Obamacare slogs onward

As the dust clears from the initial implosion of HealthCare.gov, the Obamacare slow-motion wrecking ball continues churning unobstructed through the private health insurance market, the medical delivery system and the lives of private citizens.

What matters most to Democrats, however, is the messaging, as three columns posted at Real Clear Politics attest.

According to Politico's Seung Min Kim, panic among "congressional Democrats" has begun to ease, with the supposed fixing of the web site providing a public relations lifeline and a "fading sense of alarm":

For the first time in weeks, congressional Democrats are starting to breathe easier.

They're relieved that the White House managed to upright the troubled HealthCare.gov website...

"I don't think there's any question whether people are feeling much better about the competence of the administration," said Rep. John Yarmuth (D-Ky.)...

"It looks like the website is getting better, but we're still not sure it's good enough, especially the back end problems and problems with the young people enrolling," Rep. Jim Cooper (D-Tenn.) said. "But it looks like the cure is underway."

Despite the guarded optimism in some quarters, the Politico piece does not sugarcoat the Democrats' dilemma, noting that the House will not offer any legislative "fix" other than repeal, and that the Senate is most likely in a "wait-and-see mode," despite various Obamacare "tweaks" suggested by certain embattled Senate Democrats.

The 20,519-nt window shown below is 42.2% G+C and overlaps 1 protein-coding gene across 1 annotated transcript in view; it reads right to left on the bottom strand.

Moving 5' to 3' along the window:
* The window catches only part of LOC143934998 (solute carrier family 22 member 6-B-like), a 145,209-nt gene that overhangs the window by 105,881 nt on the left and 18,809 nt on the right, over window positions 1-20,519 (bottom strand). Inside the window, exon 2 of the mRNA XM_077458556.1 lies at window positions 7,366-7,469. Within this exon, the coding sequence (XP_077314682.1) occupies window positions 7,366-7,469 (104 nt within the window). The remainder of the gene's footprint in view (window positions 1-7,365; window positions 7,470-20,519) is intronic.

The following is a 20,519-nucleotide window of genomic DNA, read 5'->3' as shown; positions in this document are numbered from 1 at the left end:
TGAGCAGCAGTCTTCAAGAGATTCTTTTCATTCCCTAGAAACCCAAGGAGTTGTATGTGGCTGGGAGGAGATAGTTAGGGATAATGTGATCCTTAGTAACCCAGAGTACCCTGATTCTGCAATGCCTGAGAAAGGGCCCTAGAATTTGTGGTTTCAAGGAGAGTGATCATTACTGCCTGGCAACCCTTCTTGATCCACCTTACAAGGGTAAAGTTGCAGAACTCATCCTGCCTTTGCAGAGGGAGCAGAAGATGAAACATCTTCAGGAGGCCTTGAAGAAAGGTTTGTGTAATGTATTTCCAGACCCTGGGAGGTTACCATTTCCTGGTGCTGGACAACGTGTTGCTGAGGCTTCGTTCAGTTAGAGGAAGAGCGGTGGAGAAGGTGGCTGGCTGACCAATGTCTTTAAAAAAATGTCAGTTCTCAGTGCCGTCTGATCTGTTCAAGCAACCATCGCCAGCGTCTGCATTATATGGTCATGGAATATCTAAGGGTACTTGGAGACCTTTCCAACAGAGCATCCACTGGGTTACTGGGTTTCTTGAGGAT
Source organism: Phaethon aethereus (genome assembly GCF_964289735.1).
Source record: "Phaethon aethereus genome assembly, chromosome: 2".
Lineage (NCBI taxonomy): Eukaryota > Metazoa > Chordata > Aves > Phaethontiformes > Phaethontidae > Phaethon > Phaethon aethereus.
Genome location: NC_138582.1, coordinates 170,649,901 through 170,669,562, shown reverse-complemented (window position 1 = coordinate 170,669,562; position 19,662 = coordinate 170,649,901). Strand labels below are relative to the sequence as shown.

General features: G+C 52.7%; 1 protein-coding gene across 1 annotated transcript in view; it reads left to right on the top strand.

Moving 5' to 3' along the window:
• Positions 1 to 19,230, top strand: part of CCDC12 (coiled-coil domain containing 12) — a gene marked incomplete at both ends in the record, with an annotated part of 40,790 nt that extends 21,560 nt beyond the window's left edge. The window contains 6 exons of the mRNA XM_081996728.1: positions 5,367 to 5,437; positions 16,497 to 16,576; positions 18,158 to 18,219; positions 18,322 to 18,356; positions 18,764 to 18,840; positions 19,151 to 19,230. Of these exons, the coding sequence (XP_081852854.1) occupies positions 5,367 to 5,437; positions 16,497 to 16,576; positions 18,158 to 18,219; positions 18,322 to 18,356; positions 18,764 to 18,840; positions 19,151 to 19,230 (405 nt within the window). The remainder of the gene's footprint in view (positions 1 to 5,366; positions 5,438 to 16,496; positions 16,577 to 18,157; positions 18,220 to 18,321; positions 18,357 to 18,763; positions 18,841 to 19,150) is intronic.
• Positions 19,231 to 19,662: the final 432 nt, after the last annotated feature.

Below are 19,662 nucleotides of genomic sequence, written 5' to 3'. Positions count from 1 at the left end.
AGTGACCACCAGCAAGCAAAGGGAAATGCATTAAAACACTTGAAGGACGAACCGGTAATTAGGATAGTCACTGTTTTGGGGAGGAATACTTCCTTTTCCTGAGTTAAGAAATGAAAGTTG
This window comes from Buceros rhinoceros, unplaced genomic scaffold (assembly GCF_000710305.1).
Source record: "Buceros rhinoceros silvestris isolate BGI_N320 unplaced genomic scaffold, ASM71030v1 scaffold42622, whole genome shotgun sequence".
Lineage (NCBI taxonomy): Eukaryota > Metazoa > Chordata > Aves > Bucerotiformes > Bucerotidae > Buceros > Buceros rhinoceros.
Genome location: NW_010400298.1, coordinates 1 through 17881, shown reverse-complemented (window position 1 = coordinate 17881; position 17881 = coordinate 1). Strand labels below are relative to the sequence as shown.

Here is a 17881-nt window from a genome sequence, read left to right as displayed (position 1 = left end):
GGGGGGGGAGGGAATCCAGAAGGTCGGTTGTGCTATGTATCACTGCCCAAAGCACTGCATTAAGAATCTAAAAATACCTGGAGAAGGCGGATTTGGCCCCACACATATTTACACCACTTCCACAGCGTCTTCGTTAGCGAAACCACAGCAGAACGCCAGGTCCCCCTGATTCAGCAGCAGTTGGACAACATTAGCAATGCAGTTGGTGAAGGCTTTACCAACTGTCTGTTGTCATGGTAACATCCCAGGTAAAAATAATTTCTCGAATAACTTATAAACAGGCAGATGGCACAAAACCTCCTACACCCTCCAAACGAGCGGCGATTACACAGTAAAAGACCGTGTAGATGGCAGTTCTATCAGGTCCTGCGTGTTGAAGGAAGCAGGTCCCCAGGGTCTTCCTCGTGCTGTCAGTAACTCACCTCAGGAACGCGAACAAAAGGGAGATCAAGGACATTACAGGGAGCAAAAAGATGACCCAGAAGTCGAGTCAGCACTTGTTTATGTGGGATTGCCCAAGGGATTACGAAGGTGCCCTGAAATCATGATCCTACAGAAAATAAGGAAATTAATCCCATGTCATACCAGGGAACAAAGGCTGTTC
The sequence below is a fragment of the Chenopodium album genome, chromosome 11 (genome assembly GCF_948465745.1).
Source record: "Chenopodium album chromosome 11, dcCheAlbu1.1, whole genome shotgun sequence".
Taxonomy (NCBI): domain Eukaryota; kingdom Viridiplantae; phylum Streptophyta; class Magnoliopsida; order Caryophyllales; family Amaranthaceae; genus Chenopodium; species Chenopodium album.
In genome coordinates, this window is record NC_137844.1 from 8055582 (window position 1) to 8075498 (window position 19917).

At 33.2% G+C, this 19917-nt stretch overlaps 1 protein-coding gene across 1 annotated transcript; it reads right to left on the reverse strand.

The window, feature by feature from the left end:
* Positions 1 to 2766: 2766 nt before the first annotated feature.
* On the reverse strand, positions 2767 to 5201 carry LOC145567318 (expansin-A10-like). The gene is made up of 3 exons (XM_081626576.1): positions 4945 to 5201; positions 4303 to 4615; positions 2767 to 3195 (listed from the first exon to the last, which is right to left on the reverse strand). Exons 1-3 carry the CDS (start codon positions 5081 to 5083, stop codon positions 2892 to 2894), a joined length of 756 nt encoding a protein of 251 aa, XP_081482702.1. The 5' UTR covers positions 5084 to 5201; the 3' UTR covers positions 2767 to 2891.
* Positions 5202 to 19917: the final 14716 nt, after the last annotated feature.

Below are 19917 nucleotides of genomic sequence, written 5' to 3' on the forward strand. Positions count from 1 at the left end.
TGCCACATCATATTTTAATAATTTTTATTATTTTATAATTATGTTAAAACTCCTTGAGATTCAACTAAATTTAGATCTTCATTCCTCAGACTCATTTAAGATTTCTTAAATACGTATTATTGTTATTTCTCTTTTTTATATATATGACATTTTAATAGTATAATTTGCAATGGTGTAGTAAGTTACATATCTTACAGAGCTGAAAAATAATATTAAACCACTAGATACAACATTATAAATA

The Week's Paul Brandus observes that the newfound digital cure for the sickly health care web site is anything but a panacea for the administration's political woes:

Anyone who thinks Team Obama is breathing a sigh of relief, who thinks the administration is out of the woods, needs to know this: The administration has quietly canceled a big December ad campaign to encourage Americans to visit the site, out of fear that a new wave of visitors would cause it to crash. Not exactly a sign of confidence...

Obama remains contemptuous of the short-term focus; he is always said to be thinking long-term. He thinks that 10, 20 years from now, long after he has left the scene, universal health insurance will be something that all Americans not only appreciate, but take for granted...

He might be right. But the next election is one year away, not 10 or 20, and the current trend suggests trouble...